Cold Hardiness of Two Species of Bark Beetles in California Forests
Author: YUILL, J. S.
Source: Journal of Economic Entomology, Volume 34, Number 5, October 1941 , pp. 702-709(8)
Publisher: Entomological Society of America
Abstract:During past years reports of high mortality in bark beetle populations following periods of extreme cold have come from various parts of the country. Such reduction in the numbers of overwintering broods, of course, has a highly important bearing on the planning and directing of control operations. Consequently, when it was found that the abnormally low temperatures during the winter of 1932–33 had adversely affected overwintering broods of the western pine beetle, Dendroctonus brevicomis Lec, from central California to Canada and into Montana, the greater portion of its natural range, Keen and Furniss (1937) made an extensive study in the pine forests of eastern Oregon to determine the conditions under which winter killing of this species takes place. They reported that extensive mortality can be expected to result from the periods of extremely cold winter weather that occur at irregular intervals of approximately 10 years, but that the amount of killing varies considerably with local temperature conditions in different areas, bark thickness and moisture content of the infested trees, and other factors.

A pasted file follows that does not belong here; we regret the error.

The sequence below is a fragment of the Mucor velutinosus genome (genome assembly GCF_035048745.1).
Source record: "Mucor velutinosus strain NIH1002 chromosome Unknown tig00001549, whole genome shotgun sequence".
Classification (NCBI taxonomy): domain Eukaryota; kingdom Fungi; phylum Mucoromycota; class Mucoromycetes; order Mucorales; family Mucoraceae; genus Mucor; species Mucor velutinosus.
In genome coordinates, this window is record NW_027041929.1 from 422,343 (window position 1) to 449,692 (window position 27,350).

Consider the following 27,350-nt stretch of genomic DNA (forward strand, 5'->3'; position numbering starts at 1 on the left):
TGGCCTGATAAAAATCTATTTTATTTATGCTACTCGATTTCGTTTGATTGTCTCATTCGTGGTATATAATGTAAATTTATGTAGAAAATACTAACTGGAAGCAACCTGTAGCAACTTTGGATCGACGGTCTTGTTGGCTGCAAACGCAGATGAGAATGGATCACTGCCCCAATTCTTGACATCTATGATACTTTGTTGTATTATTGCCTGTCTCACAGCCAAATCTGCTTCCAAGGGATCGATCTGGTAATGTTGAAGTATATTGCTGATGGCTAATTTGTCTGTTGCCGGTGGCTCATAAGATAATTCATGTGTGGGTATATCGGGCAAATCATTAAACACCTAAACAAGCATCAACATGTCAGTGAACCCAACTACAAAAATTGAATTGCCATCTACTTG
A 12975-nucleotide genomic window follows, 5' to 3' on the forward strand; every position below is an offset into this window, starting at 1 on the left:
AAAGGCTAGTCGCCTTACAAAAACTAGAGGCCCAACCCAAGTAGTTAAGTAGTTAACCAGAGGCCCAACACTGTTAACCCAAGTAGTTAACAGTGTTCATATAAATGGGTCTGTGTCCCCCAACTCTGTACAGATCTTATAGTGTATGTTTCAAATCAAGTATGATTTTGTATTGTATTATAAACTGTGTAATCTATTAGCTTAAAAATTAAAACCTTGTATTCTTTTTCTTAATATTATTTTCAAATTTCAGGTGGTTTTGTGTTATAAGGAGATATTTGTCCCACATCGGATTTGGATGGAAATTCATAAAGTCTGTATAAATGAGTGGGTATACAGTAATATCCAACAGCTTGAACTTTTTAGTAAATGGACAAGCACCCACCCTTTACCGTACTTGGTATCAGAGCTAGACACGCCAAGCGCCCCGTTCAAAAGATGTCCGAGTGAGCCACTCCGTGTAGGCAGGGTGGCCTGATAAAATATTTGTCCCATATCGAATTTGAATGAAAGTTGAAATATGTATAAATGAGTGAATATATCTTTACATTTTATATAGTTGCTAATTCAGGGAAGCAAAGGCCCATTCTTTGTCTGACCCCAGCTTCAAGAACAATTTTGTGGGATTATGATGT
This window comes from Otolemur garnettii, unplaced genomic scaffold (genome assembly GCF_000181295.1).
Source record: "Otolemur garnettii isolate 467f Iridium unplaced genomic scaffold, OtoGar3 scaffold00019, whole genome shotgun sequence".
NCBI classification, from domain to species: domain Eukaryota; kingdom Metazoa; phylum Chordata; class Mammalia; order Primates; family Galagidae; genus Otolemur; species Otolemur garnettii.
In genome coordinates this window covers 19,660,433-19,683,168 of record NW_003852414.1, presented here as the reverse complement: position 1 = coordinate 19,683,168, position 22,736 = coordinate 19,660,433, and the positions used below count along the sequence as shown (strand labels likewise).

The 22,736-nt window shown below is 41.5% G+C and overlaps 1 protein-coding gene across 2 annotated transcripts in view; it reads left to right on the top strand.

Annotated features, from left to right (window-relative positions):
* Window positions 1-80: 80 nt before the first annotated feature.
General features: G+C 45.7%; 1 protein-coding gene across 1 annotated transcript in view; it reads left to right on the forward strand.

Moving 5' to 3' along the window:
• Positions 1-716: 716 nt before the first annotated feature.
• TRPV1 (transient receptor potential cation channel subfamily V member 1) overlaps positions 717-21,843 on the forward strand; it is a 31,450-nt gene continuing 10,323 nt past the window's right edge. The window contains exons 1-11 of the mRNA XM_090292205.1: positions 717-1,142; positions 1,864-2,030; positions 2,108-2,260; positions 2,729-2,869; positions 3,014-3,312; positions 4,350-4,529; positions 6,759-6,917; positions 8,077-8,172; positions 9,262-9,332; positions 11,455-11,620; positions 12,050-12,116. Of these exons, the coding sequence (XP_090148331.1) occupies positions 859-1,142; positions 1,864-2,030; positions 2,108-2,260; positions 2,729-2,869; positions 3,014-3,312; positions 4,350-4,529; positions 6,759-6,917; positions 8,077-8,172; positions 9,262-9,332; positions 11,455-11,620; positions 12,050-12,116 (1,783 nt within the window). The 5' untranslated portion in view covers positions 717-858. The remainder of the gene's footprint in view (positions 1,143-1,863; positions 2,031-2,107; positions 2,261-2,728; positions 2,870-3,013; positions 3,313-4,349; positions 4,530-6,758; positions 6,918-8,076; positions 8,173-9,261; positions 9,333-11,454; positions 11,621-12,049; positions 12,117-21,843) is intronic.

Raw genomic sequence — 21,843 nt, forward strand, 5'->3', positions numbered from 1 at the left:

Document Type: Research Article
Publication date: October 1, 1941
- Journal of Economic Entomology is published bimonthly in February, April, June, August, October, and December. The journal publishes articles on the economic significance of insects and is divided into the following sections: apiculture & social insects; arthropods in relation to plant disease; forum; insecticide resistance and resistance management; ecotoxicology; biological and microbial control; ecology and behavior; sampling and biostatistics; household and structural insects; medical entomology; molecular entomology; veterinary entomology; forest entomology; horticultural entomology; field and forage crops, and small grains; stored-product; commodity treatment and quarantine entomology; and plant resistance. In addition to research papers, Journal of Economic Entomology publishes Letters to the Editor, interpretive articles in a Forum section, Short Communications, Rapid Communications, and Book Reviews.
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